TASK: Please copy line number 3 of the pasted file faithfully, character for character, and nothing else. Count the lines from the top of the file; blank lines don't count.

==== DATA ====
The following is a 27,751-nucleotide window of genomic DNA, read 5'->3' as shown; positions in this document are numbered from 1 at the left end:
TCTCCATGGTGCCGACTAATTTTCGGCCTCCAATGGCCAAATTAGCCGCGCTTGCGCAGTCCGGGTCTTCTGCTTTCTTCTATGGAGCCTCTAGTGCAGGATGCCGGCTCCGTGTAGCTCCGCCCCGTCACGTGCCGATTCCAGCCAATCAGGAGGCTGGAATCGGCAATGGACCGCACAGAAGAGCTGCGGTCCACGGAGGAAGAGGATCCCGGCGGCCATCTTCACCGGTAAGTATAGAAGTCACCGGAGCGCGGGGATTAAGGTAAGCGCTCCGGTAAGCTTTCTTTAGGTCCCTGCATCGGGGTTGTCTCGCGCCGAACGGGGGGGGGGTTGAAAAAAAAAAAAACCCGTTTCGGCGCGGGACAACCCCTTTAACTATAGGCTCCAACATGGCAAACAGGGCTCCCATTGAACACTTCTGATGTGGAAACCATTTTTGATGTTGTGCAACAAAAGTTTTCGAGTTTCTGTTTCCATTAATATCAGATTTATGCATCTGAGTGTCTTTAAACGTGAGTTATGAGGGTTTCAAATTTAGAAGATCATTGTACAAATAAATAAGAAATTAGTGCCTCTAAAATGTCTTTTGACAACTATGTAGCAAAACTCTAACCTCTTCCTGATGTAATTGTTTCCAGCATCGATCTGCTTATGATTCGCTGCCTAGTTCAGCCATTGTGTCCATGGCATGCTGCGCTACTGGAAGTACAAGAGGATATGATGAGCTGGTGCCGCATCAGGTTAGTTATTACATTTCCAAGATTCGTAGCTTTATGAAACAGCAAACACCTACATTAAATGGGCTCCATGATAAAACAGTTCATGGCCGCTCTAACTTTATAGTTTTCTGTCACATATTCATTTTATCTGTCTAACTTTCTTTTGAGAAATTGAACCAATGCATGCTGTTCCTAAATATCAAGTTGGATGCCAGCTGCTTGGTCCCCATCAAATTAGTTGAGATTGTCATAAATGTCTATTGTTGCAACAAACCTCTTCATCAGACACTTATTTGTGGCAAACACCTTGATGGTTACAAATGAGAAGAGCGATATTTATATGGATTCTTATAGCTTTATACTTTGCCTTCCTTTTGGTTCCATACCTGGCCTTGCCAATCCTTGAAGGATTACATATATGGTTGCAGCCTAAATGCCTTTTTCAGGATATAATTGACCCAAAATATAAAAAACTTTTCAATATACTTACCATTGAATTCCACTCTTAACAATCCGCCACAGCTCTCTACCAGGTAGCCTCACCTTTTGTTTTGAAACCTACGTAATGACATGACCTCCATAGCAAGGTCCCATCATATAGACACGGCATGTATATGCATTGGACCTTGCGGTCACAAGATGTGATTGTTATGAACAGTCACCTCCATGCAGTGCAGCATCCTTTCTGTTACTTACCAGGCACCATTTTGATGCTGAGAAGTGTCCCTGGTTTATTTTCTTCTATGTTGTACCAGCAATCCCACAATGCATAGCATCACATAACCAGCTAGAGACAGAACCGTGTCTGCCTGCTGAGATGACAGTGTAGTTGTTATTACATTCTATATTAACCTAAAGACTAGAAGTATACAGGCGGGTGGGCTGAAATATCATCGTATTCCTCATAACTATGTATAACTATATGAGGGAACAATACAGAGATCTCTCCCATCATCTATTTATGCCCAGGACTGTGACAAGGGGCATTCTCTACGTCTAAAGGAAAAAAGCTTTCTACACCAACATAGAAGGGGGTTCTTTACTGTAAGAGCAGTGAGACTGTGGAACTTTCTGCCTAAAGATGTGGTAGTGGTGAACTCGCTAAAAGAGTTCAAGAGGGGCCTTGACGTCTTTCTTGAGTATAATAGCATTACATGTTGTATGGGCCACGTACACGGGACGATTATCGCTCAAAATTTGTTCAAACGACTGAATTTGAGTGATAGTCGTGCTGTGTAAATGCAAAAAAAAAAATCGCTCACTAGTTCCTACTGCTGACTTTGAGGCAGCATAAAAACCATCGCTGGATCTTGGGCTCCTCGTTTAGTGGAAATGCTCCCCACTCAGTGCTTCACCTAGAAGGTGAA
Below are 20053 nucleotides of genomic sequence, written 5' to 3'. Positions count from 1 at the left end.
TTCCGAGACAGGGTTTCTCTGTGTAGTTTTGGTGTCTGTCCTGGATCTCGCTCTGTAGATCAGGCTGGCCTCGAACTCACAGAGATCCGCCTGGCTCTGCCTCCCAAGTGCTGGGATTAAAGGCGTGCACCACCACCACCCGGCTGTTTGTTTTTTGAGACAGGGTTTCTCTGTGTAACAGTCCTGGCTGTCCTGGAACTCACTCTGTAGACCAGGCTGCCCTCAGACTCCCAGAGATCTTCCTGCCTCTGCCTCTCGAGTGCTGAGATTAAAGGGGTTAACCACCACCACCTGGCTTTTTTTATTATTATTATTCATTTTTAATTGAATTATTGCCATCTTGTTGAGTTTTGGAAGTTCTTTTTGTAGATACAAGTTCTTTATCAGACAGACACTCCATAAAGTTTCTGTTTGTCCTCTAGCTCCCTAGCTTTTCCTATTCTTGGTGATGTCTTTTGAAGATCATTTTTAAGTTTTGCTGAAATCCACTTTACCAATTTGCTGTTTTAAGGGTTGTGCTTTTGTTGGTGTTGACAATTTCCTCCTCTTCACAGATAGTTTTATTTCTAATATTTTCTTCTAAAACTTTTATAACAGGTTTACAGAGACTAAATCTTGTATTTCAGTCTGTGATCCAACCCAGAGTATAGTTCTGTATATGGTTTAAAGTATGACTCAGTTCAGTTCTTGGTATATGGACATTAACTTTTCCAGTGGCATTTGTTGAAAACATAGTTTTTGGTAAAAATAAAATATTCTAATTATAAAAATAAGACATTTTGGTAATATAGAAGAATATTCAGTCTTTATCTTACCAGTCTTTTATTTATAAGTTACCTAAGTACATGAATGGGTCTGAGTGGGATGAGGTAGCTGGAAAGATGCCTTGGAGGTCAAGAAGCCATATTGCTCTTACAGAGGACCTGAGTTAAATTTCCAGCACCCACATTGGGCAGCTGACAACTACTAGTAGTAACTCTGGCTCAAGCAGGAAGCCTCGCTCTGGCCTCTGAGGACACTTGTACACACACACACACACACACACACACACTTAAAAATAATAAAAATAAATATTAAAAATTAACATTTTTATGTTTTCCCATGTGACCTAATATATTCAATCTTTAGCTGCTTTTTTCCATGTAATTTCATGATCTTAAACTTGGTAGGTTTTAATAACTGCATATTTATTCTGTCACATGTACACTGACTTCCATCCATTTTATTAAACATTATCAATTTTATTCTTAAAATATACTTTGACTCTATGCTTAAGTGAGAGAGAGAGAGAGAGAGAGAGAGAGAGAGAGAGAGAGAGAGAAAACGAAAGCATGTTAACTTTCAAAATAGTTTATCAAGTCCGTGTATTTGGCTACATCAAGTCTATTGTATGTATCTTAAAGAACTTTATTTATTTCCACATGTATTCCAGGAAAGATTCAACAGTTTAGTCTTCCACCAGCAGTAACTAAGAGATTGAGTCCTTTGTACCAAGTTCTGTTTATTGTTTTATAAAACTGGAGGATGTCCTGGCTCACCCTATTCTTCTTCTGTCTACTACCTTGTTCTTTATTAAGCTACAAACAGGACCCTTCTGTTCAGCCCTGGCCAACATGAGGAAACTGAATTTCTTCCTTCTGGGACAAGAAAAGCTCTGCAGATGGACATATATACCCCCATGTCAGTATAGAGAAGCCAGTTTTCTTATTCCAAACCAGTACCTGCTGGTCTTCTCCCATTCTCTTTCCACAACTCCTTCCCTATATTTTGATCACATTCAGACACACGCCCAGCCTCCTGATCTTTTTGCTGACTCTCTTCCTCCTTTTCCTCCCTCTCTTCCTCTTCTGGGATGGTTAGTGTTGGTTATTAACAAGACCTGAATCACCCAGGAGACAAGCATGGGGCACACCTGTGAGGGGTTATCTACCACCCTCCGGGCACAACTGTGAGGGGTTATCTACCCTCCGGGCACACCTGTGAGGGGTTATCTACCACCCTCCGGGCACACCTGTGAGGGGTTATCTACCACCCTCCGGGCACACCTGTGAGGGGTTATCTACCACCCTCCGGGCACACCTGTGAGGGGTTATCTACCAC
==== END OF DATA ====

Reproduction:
Below are 20053 nucleotides of genomic sequence, written 5' to 3'. Positions count from 1 at the left end.